I recently retired after teaching for 38 years in a So Cal public high school. During the last few years, teachers were under constant pressure from the administrators to inflate student grades. To facilitate grade inflation, the attendance policy was ditched. A student with 80-plus absences/truancies could receive a passing grade if the teacher chose to give it, whether or not the student showed any proficiency in the subject matter. This was considered equitable, and … Read More

    I recently retired after teaching for 38 years in a So Cal public high school. During the last few years, teachers were under constant pressure from the administrators to inflate student grades. To facilitate grade inflation, the attendance policy was ditched. A student with 80-plus absences/truancies could receive a passing grade if the teacher chose to give it, whether or not the student showed any proficiency in the subject matter. This was considered equitable, and teachers who did so were praised. The administration also brought in new, inexperienced adjuncts from the local community college to teach “college-level” courses on our campus in core-subject areas. The adjuncts could not come to every class period during the school week. The solution to this was to provide students with balls and frisbees so they could play in the quad with their friends during their weekly off-periods. So, with much less instruction time and not much focus on student proficiency, course completion rates are rising impressively. The administrators are crowing, and the school is being held up as an example to follow.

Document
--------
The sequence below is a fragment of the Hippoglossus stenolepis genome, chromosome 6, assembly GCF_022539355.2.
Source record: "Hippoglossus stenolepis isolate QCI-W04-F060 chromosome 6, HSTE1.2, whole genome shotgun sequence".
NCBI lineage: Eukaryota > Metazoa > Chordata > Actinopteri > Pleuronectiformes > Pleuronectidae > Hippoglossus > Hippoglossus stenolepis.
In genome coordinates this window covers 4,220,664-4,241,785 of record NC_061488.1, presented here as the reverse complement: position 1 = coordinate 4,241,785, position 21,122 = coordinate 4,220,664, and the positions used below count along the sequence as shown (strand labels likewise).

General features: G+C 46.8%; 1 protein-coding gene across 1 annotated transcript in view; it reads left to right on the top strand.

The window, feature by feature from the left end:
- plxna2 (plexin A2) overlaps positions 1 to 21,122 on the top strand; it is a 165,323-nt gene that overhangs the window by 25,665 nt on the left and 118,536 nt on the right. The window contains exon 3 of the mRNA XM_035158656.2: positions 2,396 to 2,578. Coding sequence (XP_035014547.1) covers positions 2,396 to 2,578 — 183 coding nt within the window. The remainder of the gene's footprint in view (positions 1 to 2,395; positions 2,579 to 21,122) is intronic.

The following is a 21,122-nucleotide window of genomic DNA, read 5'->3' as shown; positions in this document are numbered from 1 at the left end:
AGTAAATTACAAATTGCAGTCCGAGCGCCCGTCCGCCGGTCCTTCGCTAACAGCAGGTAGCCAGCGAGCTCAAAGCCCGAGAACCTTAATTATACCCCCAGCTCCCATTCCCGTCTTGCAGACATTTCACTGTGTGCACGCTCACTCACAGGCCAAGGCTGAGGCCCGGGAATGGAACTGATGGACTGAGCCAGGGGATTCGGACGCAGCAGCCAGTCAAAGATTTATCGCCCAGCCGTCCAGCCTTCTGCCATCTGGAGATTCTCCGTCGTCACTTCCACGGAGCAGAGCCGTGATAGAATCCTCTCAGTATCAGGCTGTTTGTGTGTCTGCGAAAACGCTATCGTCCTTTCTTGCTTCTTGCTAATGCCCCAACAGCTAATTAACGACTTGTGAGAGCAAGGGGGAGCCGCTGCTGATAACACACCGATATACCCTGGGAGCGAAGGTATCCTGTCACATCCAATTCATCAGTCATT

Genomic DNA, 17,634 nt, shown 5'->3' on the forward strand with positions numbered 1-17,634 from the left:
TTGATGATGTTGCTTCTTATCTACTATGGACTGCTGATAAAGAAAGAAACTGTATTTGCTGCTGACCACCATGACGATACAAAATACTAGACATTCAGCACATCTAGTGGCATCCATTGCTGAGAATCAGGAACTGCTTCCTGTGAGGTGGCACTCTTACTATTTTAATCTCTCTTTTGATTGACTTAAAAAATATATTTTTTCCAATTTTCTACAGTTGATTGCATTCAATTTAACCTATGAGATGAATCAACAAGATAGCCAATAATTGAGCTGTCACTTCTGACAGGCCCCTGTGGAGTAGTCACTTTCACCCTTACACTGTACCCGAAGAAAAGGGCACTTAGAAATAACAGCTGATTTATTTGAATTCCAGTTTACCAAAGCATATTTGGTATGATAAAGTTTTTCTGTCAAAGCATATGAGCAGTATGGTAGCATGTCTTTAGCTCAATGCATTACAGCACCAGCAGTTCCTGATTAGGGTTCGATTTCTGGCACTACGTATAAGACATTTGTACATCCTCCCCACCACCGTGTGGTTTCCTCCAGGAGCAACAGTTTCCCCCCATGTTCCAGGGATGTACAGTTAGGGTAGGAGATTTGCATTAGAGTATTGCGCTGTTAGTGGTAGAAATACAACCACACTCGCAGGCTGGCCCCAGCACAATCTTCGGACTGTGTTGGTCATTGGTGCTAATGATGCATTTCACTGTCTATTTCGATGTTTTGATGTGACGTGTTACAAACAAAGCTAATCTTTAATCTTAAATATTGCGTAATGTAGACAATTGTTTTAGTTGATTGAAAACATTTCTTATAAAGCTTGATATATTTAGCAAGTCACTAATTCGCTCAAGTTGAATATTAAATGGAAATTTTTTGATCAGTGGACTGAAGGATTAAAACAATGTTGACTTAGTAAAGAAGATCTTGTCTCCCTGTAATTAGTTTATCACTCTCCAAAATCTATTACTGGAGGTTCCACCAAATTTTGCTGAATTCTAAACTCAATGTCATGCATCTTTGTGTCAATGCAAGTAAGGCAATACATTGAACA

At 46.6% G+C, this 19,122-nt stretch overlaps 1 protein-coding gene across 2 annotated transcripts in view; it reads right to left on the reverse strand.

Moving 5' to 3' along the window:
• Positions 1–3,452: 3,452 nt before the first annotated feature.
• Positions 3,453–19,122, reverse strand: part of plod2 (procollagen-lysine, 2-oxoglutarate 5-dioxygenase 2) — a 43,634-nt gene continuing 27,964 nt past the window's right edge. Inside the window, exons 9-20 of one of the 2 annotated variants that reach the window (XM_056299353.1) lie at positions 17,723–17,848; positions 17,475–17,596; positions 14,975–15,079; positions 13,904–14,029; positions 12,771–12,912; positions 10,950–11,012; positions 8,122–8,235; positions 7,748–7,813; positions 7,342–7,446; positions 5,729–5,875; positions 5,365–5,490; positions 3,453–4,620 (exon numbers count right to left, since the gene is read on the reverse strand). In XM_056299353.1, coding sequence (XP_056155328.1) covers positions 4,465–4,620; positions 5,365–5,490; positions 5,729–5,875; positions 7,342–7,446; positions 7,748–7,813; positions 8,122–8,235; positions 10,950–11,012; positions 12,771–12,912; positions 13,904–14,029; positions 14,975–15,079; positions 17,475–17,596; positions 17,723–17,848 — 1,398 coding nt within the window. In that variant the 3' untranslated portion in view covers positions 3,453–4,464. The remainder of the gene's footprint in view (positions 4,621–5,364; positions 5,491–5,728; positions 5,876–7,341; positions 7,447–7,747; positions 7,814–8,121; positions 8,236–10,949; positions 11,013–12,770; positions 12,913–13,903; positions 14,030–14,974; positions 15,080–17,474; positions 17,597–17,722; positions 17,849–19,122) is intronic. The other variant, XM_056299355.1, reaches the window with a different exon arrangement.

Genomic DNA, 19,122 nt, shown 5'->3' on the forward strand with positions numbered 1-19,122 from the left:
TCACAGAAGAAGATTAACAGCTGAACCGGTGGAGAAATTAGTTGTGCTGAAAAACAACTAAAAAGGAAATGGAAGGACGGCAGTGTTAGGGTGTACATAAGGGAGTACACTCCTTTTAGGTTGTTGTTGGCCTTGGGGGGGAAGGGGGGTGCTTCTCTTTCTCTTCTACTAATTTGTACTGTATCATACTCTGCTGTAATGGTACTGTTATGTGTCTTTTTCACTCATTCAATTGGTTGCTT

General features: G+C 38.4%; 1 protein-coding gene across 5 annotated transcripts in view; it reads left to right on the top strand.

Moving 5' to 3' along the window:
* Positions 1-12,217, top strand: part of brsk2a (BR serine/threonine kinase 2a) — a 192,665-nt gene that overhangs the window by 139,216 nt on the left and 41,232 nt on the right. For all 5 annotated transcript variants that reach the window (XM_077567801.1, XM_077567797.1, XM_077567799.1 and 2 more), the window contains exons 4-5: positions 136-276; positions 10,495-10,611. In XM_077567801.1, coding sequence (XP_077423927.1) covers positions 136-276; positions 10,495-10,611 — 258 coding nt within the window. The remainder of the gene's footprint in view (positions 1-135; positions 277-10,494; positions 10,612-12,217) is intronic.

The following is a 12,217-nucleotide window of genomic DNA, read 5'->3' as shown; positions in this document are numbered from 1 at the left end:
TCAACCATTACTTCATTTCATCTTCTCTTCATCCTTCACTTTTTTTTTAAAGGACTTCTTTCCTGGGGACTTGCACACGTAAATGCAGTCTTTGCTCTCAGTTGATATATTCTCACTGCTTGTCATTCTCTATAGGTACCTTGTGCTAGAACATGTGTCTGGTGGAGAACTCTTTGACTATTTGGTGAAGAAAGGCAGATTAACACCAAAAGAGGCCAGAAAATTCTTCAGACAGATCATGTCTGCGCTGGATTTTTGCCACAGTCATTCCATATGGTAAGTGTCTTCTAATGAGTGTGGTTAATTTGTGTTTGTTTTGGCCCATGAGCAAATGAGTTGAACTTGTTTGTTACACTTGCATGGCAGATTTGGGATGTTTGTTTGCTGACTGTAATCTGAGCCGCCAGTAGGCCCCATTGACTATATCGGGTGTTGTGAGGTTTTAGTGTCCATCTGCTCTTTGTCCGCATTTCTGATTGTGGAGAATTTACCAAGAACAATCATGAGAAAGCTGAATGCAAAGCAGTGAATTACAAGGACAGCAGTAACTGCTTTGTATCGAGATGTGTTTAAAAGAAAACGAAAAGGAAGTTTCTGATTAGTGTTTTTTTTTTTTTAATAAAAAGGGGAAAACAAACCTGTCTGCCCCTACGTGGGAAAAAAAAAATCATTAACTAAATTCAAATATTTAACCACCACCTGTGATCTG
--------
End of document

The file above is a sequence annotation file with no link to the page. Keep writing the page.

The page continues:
So, when I read the following quote from the article, I was immediately suspicious:
    “That year [2019/20], 59% of first-time math students completed transfer-level coursework in one
    year, compared to 32% in 2015-16.”